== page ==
Julie Harris

A Tony-, Emmy- and Grammy-winning actress and an Academy Award nominee, Julie Harris distinguished herself early in her diverse career a model for perseverance in the American entertainment industry. Though she made her ... Read more »
Born: 12/02/1925 in Grosse Pointe, Michigan, USA


Actor (94)

The Way Back Home 2015 (Movie)

Jo McMillen (Actor)

The Golden Boys 2009 (Movie)

Melodeon Player (Actor)

Knots Landing Reunion: Together Again 2005 - 2006 (TV Show)


Broadway Legends 2001 - 2002 (TV Show)


Intimate Portrait: Calista Flockhart 2000 - 2001 (TV Show)


Frank Lloyd Wright 1998 - 1999 (TV Show)


Bad Manners 1998 (Movie)

Professor Harper (Actor)

Beyond the Pale 1998 (Movie)


The First of May 1998 (Movie)

Carlotta (Actor)

Gentle Into the Night 1997 (Movie)

Marta (Actor)

The Christmas Tree 1996 - 1997 (TV Show)


The West 1996 - 1997 (TV Show)


Carried Away 1996 (Movie)

Joseph's Mother (Actor)

Frank Lloyd Wright 1996 (Movie)


Little Surprises 1995 - 1996 (TV Show)


Little Surprises 1996 (Movie)


Lucifer's Child 1995 - 1996 (TV Show)


Mary Lincoln's Insanity File 1995 - 1996 (TV Show)


Baseball 1994 - 1995 (TV Show)


Ruth Orkin: Frames of Life 1994 (Movie)


Knots Landing 1979 - 1993 (TV Show)


Knots Landing Block Party 1992 - 1993 (TV Show)


The 47th Annual Tony Awards 1992 - 1993 (TV Show)


The Dark Half 1993 (Movie)

Reggie Delesseps (Actor)

Housesitter 1992 (Movie)

Edna Davis (Actor)

Anthony Quinn 1989 - 1990 (TV Show)


The Congress 1988 - 1989 (TV Show)


Too Good to Be True 1988 - 1989 (TV Show)


Gorillas in the Mist 1988 (Movie)

Roz Carr (Actor)

Isadora Duncan: Movement From the Soul 1987 (Movie)

Narration (Narrator)

The Love Boat: Who Killed Maxwell Thorn? 1986 - 1987 (TV Show)


NBC's 60th Anniversary Celebration 1985 - 1986 (TV Show)


The 39th Annual Tony Awards 1984 - 1985 (TV Show)


The Night of 100 Stars II 1984 - 1985 (TV Show)


The Shakers: Hands to Work, Hearts to God 1984 - 1985 (TV Show)


Bronte 1983 (Movie)

Charlotte Bronte (Actor)

The Gift 1979 - 1980 (TV Show)


Backstairs at the White House 1978 - 1979 (TV Show)


Prostitute 1979 (Movie)


Stubby Pringle's Christmas 1978 - 1979 (TV Show)


The Prime of Miss Jean Brodie 1978 - 1979 (TV Show)


The Bell Jar 1978 (Movie)

Mrs Greenwood (Actor)

The Family Holvak 1975 - 1976 (TV Show)


Voyage of the Damned 1976 (Movie)

Alice Feinchild (Actor)

The Greatest Gift 1974 - 1975 (TV Show)


The Evil Touch 1973 - 1974 (TV Show)


The Hiding Place 1974 (Movie)

Betsie (Actor)

Ed Sullivan's Broadway 1972 - 1973 (TV Show)


Home For the Holidays 1972 - 1973 (TV Show)


Thicker Than Water 1972 - 1973 (Tv Show)


The People Next Door 1969 (Movie)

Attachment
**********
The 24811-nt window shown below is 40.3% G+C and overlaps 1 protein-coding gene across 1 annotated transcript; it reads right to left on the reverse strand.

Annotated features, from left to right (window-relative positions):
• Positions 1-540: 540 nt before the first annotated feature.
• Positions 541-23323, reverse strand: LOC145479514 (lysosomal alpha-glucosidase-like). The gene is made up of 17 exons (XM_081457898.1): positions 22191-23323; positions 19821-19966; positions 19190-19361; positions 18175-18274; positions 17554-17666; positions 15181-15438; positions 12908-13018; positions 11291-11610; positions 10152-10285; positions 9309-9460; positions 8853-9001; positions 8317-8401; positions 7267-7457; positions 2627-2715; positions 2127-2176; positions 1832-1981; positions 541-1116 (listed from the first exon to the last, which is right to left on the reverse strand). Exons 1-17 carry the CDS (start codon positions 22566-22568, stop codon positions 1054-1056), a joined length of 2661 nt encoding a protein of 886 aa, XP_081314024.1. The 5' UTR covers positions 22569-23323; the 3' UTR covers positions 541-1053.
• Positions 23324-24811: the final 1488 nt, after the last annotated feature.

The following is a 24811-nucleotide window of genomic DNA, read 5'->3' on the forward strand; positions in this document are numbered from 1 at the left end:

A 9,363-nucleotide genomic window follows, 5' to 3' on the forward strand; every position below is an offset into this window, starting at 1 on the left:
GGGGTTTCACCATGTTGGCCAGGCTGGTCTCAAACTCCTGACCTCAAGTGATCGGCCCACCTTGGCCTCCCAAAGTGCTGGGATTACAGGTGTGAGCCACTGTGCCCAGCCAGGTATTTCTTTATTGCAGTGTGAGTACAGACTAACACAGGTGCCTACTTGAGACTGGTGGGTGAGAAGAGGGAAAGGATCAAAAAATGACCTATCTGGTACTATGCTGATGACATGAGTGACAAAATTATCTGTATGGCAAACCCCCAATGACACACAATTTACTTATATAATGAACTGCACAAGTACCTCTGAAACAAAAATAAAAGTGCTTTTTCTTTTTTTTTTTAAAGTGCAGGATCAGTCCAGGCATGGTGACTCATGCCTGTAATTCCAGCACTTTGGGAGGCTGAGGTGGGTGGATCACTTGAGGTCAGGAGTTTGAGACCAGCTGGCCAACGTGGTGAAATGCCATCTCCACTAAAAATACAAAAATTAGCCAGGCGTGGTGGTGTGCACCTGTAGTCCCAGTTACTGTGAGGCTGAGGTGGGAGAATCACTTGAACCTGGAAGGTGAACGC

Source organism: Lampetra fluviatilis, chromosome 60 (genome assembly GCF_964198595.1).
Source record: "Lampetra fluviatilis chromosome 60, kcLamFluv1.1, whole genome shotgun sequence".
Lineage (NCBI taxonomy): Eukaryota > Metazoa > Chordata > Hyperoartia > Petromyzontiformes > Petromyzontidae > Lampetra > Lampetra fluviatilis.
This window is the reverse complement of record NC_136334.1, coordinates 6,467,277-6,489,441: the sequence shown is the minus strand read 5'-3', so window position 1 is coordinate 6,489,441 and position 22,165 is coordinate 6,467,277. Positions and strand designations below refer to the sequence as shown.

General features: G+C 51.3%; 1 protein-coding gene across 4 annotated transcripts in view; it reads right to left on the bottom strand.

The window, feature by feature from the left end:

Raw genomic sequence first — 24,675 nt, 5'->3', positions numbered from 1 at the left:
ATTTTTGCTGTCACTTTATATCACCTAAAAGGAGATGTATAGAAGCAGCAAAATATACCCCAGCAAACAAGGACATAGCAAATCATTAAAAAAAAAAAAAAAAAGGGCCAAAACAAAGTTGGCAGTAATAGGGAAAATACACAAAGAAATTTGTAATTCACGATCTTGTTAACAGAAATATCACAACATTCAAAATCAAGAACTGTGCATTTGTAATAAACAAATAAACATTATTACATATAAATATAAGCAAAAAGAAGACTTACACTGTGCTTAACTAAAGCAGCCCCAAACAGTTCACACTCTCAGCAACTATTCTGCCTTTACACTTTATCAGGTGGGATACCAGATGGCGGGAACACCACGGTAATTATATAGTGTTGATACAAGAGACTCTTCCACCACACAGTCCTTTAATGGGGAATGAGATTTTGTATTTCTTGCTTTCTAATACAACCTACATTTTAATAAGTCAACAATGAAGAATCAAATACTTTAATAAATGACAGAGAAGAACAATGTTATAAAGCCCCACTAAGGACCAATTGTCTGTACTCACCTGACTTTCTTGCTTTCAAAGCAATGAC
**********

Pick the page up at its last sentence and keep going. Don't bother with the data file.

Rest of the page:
Gerrie Mason (Actor)

The Split 1968 (Movie)

Gladys (Actor)

Anastasia 1966 - 1967 (TV Show)


Reflections in a Golden Eye 1967 (Movie)

Alison Langdon (Actor)

Harper 1966 (Movie)

Betty Fraley (Actor)

You're a Big Boy Now 1966 (Movie)

Miss Thing (Actor)

Little Moon of Alban 1963 - 1964 (TV Show)


The Haunting 1963 (Movie)

Eleanor Lance (Actor)

The United States Steel Hour 1953 - 1963 (TV Show)


DuPont Show of the Month 1957 - 1961 (TV Show)


Requiem For a Heavyweight 1961 (Movie)

Grace Miller (Actor)

Johnny Belinda 1958 - 1959 (TV Show)


Little Moon of Alban 1957 - 1958 (TV Show)


The Lark 1956 - 1957 (TV Show)


The Truth About Women 1957 (Movie)

Helen Cooper (Actor)

The Good Fairy 1955 - 1956 (TV Show)


East of Eden 1955 (Movie)

Abra (Actor)

I Am a Camera 1955 (Movie)

Sally Bowles (Actor)

Actors Studio 1948 - 1950 (TV Show)


A Doll's House (TV Show)


Brooklyn Bridge (TV Show)


Ellen Foster (TV Show)


Forever James Dean (TV Show)


Grow Old Along With Me (TV Show)


How Awful About Allan (TV Show)


Love Is Strange (TV Show)


One Christmas (TV Show)


Scarlett (TV Show)


Secrets (TV Show)


Single Women, Married Men (TV Show)


The Annihilator (Movie)

Girl (Actor)

The Christmas Wife (TV Show)


The Civil War (TV Show)


The Member of the Wedding (Movie)

Frankie Addams (Actor)

The Woman He Loved (TV Show)


Thomas Jefferson (TV Show)


Too Good to Be True (Movie)

Wardrobe, Hair & Makeup (5)

Another Man's Poison (Movie)

(Costume Designer)

Holiday Camp (Movie)

(Costume Designer)

Hotel Sahara (Movie)

(Costume Designer)

Value for Money (Movie)

(Costume Designer)

We Are in the Navy Now (Movie)

(Costume Designer)


A Tony-, Emmy- and Grammy-winning actress and an Academy Award nominee, Julie Harris distinguished herself early in her diverse career a model for perseverance in the American entertainment industry. Though she made her Broadway debut in the forgotten 1945 flop, "It's a Gift," Harris returned to the Great White Way in a string of critical successes, drawing raves for her lead roles in "The Member of the Wedding" in 1951 and "I Am a Camera" the following year. In Hollywood, Harris coaxed a charismatic but inexperienced James Dean through his film debut in Elia Kazan's "East of Eden" (1955) and later specialized in neurotic older woman roles, from the psychic spinster of "The Haunting" (1964) to the self-mutilating Southern belle of "Reflections in a Golden Eye" (1969). As lead roles in film dried up, Harris dove into work on stage and television, where she recreated several of her theatrical successes, including "The Belle of Amherst" (1976) and "The Last of Mrs. Lincoln" (1976). A diagnosis of breast cancer did not stop Harris from becoming a series regular on the long-running primetime soap opera "Knots Landing" (CBS, 1979-1993), nor did a stroke in 2001 keep the elderly actress from plying her trade by sculpting her characterizations around her physical limitations. Awarded the National Medal of the Arts in 1994, Harris was also the recipient of a 2002 Tony Award for lifetime achievement and a 2005 citation from the Kennedy Center for contributions to American culture through the performing arts. Julie Harris died at the age of 87 in August 2013.